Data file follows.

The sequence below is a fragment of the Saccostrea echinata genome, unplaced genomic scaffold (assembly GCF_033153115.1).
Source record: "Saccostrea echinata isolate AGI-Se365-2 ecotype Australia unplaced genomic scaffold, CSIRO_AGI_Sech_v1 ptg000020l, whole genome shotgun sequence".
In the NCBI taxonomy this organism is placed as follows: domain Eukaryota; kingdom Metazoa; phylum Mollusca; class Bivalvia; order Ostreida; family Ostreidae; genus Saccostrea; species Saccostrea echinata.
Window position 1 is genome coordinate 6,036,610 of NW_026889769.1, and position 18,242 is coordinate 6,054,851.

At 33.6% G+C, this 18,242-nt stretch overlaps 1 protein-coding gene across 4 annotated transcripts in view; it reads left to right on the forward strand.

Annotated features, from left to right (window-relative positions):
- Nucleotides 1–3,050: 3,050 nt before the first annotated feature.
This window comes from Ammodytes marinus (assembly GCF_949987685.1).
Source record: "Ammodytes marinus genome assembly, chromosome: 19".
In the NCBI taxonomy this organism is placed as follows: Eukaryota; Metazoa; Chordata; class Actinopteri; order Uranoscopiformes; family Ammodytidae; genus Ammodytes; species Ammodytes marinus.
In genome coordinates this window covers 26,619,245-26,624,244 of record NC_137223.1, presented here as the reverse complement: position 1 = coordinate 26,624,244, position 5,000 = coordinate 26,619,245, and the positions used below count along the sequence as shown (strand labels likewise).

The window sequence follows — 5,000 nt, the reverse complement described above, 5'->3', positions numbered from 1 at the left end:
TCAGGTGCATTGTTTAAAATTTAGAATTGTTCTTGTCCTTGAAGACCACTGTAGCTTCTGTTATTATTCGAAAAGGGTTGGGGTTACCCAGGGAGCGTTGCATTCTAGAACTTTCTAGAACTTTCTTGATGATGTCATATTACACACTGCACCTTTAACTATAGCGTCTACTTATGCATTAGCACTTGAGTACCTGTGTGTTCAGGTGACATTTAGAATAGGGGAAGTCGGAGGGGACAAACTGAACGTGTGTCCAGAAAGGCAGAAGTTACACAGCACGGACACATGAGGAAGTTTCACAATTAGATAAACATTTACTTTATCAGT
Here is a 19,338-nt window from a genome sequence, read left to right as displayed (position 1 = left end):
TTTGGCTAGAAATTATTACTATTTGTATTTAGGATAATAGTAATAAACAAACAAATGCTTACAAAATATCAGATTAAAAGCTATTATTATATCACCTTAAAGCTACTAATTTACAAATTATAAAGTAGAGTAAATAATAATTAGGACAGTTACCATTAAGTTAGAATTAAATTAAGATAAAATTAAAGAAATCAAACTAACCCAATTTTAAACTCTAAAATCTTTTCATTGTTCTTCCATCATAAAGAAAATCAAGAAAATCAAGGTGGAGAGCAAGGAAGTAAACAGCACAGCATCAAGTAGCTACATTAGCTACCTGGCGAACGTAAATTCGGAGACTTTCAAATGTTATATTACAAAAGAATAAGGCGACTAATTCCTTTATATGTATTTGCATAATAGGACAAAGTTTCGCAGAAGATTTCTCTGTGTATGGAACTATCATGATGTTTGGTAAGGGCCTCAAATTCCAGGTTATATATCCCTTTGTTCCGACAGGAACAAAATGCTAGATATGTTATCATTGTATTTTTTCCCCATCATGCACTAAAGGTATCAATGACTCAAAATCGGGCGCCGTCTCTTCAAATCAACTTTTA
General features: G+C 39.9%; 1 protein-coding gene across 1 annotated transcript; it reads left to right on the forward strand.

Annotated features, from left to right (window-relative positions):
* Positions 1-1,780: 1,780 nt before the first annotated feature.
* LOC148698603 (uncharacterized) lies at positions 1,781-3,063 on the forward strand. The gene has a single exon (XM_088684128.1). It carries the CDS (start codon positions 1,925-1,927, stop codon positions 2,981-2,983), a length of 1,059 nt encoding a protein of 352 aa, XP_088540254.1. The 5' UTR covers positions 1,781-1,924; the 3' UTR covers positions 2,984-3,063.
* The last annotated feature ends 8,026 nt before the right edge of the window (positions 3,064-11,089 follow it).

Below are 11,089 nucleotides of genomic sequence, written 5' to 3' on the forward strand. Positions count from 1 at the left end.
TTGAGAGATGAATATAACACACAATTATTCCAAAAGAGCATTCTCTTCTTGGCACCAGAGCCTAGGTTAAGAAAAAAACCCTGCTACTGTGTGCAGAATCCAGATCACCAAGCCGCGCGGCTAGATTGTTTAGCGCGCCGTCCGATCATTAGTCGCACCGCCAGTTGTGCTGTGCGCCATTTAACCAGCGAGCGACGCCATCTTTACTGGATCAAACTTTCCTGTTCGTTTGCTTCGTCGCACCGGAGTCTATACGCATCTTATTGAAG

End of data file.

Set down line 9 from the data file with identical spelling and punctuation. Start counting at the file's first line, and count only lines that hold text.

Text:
Source record: "Ammodytes marinus genome assembly, chromosome: 19".